A soul like thine, in pains, in grief resign'd,
Views with vain scorn the malice of mankind :
Not critics, but their planets prove unjust :
And are they blam'd who sin because they must? 30

Yet sure not so must all peruse thy lays;
I cannot rival — and yet dare to praise.
A thousand charms at once my thoughts engage,
Sappho's soft sweetness, Pindar’s warmer rage,
Statius' free vigour, Virgil's studious care,

35 And Homer's force, and Ovid's easier air.

So seems some Picture, where exact design, And curious pains, and strength and sweetness join : Where the free thought its pleasing grace bestows, And each warm stroke with living colour glows : 40 Soft without weakness, without labour fair; Wrought up at once with happiness and care !

How blest the man that from the world removes To joys that MORDAUNT, or his Pope approves ; Whose taste exact each author can explore,

45 And live the present and past ages o'er : Who free from pride, from penitence, or strife, Move calmly forward to the verge of life: Such be my days, and such my fortunes be, To live by reason, and to write by thee!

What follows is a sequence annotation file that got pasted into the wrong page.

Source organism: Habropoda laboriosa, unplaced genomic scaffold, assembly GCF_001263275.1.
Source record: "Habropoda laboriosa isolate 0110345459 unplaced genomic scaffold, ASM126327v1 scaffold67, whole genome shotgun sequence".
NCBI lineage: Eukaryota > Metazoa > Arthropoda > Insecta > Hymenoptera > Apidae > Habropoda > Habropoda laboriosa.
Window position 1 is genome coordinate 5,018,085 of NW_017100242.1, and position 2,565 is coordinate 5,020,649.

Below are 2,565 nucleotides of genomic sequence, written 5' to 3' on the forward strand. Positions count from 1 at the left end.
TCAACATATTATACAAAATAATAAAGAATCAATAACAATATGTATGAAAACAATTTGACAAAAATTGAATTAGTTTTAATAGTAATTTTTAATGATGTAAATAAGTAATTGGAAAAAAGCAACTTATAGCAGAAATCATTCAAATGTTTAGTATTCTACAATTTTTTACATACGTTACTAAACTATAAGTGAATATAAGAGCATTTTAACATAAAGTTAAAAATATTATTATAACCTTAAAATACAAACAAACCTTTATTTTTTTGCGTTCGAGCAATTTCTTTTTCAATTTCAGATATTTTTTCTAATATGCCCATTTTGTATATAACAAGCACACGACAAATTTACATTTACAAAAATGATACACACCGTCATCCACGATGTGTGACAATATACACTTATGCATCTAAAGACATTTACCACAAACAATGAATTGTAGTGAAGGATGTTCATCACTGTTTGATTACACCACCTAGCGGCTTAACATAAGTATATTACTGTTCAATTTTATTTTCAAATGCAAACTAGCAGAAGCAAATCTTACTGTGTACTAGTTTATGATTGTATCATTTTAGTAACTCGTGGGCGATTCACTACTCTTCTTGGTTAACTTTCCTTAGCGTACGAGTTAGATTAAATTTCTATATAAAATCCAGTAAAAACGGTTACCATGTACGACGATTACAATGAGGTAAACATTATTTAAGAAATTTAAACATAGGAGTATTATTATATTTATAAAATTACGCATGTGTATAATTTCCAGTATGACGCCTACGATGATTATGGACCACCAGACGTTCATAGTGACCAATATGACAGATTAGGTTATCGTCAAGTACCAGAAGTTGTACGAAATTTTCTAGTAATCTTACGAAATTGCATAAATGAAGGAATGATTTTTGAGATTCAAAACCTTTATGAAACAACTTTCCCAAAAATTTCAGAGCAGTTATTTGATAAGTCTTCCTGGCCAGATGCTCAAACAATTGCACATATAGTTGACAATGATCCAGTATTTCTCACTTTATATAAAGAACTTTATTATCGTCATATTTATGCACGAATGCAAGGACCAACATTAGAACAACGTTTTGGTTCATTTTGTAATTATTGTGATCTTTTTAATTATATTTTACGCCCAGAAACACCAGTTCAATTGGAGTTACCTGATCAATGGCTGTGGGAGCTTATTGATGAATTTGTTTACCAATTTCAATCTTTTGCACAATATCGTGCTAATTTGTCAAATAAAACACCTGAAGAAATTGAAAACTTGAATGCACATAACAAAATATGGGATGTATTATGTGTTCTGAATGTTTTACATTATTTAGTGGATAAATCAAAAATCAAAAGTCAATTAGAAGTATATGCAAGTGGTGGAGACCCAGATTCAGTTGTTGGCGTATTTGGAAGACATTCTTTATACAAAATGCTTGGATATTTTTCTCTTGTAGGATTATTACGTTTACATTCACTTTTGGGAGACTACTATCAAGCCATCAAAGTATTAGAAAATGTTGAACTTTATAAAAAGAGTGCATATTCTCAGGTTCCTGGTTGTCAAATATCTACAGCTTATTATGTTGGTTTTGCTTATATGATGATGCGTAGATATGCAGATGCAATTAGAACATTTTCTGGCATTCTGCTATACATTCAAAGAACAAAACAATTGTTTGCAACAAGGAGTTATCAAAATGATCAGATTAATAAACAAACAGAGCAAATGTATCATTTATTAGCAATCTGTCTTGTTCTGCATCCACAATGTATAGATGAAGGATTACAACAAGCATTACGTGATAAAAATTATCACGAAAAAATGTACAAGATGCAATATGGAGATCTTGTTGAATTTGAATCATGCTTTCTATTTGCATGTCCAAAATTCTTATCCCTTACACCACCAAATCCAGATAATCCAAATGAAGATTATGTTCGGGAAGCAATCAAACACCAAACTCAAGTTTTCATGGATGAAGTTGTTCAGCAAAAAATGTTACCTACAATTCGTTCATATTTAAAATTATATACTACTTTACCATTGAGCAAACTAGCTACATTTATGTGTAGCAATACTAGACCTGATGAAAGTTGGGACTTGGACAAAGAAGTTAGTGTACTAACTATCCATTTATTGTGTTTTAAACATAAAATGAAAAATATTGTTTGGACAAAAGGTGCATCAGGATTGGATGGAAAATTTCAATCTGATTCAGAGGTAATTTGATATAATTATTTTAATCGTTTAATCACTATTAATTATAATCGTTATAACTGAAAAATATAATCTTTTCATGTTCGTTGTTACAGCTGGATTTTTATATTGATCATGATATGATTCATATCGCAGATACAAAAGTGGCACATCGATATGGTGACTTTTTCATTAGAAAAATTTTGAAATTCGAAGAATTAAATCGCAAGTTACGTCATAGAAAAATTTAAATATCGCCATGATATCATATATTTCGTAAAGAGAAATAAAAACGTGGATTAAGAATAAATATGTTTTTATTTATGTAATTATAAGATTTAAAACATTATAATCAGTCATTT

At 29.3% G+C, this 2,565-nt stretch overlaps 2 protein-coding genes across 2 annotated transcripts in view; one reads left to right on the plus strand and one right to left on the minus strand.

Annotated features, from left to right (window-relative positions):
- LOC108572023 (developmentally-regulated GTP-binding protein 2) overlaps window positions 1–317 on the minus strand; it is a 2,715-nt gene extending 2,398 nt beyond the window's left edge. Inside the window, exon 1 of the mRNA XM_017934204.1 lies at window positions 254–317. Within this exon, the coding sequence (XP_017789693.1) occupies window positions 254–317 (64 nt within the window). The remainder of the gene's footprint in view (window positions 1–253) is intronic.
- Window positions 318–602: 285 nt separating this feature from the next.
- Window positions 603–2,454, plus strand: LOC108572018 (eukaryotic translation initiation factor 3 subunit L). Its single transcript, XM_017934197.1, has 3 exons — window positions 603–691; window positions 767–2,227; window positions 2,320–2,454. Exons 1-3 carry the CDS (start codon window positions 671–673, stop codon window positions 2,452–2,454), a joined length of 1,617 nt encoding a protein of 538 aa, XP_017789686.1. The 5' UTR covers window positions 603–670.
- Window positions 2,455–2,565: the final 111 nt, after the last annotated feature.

50 Nor deem this verse, tho' humble, thy disgrace; All are not born the glory of their race: Yet all are born t'adore the great man's name, And trace his footsteps in the paths to fame. The Muse who now this early homage pays,

55 First learn'd from thee to animate her lays: A Muse as yet unhonour’d, but unstain'd, Who prais’d no vices, no preferment gain’d: Unbias'd, or to censure or commend, Who knows no envy, and who grieves no friend ; 60

Perhaps too fond to make those virtues known,
And fix her fame immortal on thy own.

WALTER HARTE.

VOLTAIRE AU ROI DE PRUSSE.

Horace avec Boileau : Vous y cherchiez le vrai, vous y goutez le beau ; Quelques traits échappés d'une utile morale, Dans leurs piquans écrits brillent par intervalle ; Mais Pope approfondit ce qu'ils ont effleuré ; D’un esprit plus hardi, d'un pas plus assuré, Il porta le flambeau dans l'abîme de l'être, Et l'homme avec lui seul apprit à se connoître. L'Art quelquefois frivole, et quelquefois divin, L'Art des vers est dans Pope utile au genre humain.

At Stowe in Buckinghamshire, the seat of Earl Temple, is a building called the Temple of British Worthies, designed by Kent. One of the niches has a bust of Pope, with the following inscription :

ALEXANDER POPE,
Who uniting the correctness of Judgment to the fire of Genius,

by the melody and power of his numbers,

gavę sweetness to Sense, and grace to Philosophy. He employed the pointed brilliancy of Wit to chastise the vices, and the eloquence of Poetry to exalt the virtues of human nature ;

and being without a rival in his own age,
imitated and translated, with a spirit equal to the originals,

the best Poets of Antiquity.